A rare disorder
Alagille Syndrome is a rare, genetic, multi-system disorder, affecting around 1 in 100,000 people. Actual diagnosed cases are even less than that, because sometimes only one system is affected and treated and a true diagnosis is never made. The primary organs affected are the liver and the heart, but there are various other symptoms of the disease. Some symptoms are minor, having little to no effect on bodily function, while others can be life-threatening and require major medical intervention for survival.
Symptoms of Alagille Syndrome include:
Liver damage, presenting itself as:
- xanthomas (cholesterol deposits on the skin)
Heart problems, usually Tetralogy of Fallot
Unusual butterfly shape of bones on spinal column
Certain facial features, including:
- prominent forehead
- deep-set eyes
- small, pointy chin
There's no cure for Alagille Syndrome. Treatments focus on improving heart and/or liver function. Medicines such as Ursodiol and Rifampicin are often used to aid in bile flow and to treat itching. As reduced bile flow makes it difficult for the affected's body to process the vitamins A, D, E, and K, a mult-vitamin containing these is often given.
In the worst cases of liver disorder, a liver transplant is necessary. Liver transplantation has been performed in the United States since 1963, with success rates growing steadily throughout the 1970s and 1980s. Current one-year post-transplant survival rates are around 90%, with 15 year survival estimated around 60%. The effects of a transplant on the well-being of a child with a severe case of liver disease from Alagille Syndrome cannot be overestimated.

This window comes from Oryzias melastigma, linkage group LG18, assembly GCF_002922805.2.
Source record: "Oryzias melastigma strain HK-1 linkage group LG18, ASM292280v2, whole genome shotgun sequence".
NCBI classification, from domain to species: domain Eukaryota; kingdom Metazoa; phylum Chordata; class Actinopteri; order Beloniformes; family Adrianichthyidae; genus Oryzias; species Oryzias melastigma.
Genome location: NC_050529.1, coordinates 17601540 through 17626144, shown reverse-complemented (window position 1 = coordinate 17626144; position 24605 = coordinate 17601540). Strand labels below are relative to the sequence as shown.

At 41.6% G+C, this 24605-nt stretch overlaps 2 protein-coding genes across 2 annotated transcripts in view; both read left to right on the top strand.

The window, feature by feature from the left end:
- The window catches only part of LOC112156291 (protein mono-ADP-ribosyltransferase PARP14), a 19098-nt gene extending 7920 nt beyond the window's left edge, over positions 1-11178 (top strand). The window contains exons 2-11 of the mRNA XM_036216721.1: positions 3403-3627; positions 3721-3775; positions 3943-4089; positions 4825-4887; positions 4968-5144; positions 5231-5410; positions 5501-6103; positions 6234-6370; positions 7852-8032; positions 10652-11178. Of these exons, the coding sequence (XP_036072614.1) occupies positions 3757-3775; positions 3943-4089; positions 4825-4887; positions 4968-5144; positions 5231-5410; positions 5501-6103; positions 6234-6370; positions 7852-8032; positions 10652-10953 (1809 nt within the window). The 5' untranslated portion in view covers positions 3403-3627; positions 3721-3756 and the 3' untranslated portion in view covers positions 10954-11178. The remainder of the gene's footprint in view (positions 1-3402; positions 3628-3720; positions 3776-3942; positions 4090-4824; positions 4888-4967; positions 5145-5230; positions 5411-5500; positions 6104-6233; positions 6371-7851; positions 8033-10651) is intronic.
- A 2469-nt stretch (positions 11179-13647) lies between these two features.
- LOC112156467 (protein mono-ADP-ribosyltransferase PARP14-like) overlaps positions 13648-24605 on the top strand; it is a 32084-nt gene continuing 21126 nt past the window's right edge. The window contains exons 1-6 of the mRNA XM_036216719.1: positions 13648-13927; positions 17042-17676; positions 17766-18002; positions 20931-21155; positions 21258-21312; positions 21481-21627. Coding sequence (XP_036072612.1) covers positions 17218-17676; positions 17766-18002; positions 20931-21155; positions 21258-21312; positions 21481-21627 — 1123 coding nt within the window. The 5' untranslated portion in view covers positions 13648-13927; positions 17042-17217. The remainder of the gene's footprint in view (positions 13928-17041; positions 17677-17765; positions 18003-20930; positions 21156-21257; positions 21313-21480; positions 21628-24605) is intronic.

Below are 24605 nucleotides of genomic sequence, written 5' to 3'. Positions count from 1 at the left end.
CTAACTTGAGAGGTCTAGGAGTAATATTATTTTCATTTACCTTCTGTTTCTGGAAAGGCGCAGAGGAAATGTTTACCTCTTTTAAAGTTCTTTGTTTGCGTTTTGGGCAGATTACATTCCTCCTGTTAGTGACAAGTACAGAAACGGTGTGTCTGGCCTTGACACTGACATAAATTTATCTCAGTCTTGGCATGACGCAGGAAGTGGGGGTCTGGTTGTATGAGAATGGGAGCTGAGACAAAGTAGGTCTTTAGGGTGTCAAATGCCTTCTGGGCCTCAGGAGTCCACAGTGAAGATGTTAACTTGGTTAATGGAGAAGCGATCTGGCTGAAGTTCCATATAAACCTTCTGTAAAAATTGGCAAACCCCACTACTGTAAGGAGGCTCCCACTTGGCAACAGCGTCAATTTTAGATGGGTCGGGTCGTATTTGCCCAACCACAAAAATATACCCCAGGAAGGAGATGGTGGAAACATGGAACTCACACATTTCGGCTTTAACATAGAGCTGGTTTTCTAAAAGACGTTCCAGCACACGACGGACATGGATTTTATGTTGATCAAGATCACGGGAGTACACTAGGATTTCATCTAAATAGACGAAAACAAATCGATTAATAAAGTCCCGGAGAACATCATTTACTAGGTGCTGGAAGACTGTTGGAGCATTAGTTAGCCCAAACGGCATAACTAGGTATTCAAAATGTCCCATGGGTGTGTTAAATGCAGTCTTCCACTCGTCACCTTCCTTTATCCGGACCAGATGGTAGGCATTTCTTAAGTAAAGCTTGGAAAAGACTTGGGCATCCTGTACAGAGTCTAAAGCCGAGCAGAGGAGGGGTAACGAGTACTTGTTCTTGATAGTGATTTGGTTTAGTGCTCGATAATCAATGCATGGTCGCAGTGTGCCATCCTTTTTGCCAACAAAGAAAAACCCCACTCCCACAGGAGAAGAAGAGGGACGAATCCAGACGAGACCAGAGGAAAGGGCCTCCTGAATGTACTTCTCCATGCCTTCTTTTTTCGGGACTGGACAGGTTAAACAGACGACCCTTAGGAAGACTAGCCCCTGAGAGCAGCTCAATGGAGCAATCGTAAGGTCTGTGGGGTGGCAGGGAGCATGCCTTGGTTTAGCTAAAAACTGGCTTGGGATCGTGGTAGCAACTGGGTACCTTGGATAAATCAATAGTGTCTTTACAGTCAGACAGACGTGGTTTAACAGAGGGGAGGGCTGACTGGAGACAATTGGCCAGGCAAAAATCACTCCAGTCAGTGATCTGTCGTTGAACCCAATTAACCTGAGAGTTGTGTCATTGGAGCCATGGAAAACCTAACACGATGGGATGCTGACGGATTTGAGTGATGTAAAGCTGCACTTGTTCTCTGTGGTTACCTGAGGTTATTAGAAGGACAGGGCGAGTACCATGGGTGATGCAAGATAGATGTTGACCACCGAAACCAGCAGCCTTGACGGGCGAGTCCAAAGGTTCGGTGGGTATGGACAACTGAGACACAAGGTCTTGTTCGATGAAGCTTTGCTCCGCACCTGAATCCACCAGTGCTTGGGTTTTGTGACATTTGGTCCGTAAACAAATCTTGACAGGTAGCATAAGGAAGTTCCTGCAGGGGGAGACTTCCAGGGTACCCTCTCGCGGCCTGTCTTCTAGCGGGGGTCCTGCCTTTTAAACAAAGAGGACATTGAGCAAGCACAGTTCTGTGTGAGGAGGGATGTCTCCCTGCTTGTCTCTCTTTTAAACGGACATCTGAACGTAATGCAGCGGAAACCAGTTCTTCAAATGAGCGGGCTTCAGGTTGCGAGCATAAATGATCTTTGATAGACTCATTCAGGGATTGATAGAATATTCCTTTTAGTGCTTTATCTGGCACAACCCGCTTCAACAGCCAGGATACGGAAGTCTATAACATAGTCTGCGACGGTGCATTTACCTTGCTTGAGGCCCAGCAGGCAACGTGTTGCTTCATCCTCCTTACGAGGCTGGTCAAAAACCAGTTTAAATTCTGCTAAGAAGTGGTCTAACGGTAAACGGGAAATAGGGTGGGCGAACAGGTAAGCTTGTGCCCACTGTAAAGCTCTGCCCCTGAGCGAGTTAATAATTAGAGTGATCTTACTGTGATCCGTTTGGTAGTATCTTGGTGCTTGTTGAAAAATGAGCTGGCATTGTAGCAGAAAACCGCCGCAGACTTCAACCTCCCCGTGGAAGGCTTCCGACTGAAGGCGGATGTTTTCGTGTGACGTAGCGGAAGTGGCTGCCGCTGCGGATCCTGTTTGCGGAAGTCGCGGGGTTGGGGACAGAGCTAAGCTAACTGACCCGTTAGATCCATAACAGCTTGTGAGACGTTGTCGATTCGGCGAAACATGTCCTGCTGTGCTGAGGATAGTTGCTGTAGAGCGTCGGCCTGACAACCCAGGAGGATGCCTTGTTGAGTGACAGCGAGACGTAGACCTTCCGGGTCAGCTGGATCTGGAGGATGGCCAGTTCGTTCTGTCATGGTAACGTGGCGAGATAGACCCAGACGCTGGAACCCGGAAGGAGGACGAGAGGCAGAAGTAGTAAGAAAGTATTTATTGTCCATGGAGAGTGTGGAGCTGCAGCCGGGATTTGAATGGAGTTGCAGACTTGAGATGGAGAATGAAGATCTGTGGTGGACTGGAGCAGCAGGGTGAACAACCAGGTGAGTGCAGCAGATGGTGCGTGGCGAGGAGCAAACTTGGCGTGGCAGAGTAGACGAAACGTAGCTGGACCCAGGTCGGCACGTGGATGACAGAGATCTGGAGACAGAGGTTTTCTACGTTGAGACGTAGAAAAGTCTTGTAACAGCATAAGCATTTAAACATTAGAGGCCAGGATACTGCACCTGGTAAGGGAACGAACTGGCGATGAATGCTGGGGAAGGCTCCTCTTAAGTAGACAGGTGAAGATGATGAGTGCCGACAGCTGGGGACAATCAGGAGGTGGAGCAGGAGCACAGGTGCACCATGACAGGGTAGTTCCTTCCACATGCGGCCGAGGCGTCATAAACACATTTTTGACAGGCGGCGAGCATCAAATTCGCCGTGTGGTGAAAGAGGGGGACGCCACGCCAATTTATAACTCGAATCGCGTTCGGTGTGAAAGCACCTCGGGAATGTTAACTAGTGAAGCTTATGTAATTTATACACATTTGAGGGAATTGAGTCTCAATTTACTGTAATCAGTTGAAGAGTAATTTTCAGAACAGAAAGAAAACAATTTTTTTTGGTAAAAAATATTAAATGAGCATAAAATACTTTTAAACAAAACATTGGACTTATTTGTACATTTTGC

As with many of my Hubs, I have a personal connection with this one. My daughter, Jenna, was born with Alagille Syndrome. While she has at least some symptoms with most of her body systems, her liver was by far the worst affected. She spent the first three years of her life suffering with the itching and sickness associated with the disorder. There were times she would bloody herself while scratching her skin, and it got to the point where we would have to keep her mostly covered, even in summer months. There weren't very many nights that she slept the whole night through; it was like having a colicky baby for three years.
She got her new liver when she was three, and the changes to her body and well-being were almost immediate. The xanthomas, which had been so severe she didn't even have full range of movement with her fingers, started to disappear and the itching went away too (although she did have some "phantom itching" for a little while). She will occasionally still have issues related to her disorder and the transplant (her anti-rejection medicine suppresses her immune system, making it more likely that she'll get sick), but overall she is doing very well. She's certainly much happier than she was pre-transplant and is a little ray of sunshine, brightening the day of anyone she comes across.